Overall, Russian Music since 1917 provides keen insights into the variety of musical scholarship currently being produced in Russia and abroad. The contributions address a wide-ranging field of themes, with scholarship ranging from Soviet concert repertory and music institutions to historical and political revisionism in today's Russia. The essays sometimes vary in terms of theoretical perspective, which occasionally leads to divergent narratives and assumptions, but the overall aim of challenging previous theoretical models has been achieved. Indeed, this volume represents a clear milestone for encouraging further collaboration and mutual understanding between scholars in Russia and across the anglophone world. In societies in which authoritarian discourse is becoming ever-present, international collaboration and discursive criticism of political, social, and cultural life is needed more than ever before. Russian Music since 1917 provides a firm basis for which broader discussions around music and power can be formulated and critically assessed in various and multifaceted global contexts.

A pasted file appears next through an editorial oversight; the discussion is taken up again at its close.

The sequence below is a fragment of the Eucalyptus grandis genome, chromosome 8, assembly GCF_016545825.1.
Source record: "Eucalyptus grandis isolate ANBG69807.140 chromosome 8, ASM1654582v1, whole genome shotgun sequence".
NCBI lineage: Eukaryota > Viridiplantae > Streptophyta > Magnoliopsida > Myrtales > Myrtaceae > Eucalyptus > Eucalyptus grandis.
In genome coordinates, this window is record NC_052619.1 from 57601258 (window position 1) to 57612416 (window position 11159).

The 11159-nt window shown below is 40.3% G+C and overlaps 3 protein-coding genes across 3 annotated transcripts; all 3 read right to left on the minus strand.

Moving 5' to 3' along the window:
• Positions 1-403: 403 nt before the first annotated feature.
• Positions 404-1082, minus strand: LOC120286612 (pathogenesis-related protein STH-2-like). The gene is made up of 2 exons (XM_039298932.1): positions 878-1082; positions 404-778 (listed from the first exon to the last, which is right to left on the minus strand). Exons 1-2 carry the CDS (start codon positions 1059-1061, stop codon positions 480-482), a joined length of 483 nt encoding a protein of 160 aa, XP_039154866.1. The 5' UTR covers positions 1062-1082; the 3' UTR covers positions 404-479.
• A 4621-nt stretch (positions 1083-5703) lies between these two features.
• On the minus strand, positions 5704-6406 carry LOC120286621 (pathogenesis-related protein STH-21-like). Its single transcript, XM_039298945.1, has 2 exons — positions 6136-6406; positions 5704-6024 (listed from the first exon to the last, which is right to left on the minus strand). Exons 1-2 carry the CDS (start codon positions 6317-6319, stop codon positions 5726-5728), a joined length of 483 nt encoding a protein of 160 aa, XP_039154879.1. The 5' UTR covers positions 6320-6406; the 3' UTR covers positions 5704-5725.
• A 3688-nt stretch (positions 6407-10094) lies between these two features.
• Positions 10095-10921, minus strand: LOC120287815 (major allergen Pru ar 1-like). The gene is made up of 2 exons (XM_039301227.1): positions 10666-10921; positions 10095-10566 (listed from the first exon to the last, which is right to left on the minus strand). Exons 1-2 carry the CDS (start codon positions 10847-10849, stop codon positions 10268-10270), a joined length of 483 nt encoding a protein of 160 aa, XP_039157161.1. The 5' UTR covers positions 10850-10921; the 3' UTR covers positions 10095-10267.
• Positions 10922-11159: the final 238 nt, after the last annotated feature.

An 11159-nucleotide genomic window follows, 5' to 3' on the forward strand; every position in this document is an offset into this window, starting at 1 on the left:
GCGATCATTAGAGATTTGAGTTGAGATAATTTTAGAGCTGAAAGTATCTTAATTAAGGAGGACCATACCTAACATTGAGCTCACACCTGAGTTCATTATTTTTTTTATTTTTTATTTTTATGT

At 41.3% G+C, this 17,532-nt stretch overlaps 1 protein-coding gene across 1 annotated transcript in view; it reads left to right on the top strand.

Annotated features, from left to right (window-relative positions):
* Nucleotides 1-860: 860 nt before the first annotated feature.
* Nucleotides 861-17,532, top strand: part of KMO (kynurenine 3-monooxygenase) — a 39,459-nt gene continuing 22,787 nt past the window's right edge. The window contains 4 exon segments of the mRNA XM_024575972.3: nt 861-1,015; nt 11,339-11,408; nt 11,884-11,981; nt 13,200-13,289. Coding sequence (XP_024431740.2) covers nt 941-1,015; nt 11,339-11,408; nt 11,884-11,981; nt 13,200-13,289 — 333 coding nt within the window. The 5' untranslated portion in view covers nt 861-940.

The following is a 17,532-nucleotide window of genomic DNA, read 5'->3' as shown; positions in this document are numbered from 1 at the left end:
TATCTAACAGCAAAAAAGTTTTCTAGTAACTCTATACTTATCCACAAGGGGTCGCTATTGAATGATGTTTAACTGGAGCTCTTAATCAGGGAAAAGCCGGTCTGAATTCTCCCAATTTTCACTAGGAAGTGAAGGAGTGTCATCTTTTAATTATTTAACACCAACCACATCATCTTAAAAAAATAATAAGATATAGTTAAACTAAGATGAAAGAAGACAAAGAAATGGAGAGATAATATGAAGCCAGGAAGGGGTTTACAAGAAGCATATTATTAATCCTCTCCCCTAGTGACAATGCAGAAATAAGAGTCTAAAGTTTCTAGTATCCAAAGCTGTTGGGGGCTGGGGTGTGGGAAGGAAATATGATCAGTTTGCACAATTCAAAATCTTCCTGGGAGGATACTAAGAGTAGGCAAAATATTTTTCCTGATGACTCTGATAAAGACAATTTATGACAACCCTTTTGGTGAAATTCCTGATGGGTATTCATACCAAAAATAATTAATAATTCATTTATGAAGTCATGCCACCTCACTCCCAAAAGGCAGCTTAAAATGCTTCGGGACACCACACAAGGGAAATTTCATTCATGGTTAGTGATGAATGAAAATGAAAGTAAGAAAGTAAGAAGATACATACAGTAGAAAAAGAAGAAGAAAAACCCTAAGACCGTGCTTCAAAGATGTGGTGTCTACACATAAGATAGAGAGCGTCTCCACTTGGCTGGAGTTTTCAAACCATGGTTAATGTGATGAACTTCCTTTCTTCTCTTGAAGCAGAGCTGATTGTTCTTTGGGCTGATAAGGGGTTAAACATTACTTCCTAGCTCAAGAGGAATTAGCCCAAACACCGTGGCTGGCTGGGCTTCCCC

University of Bristol, United Kingdom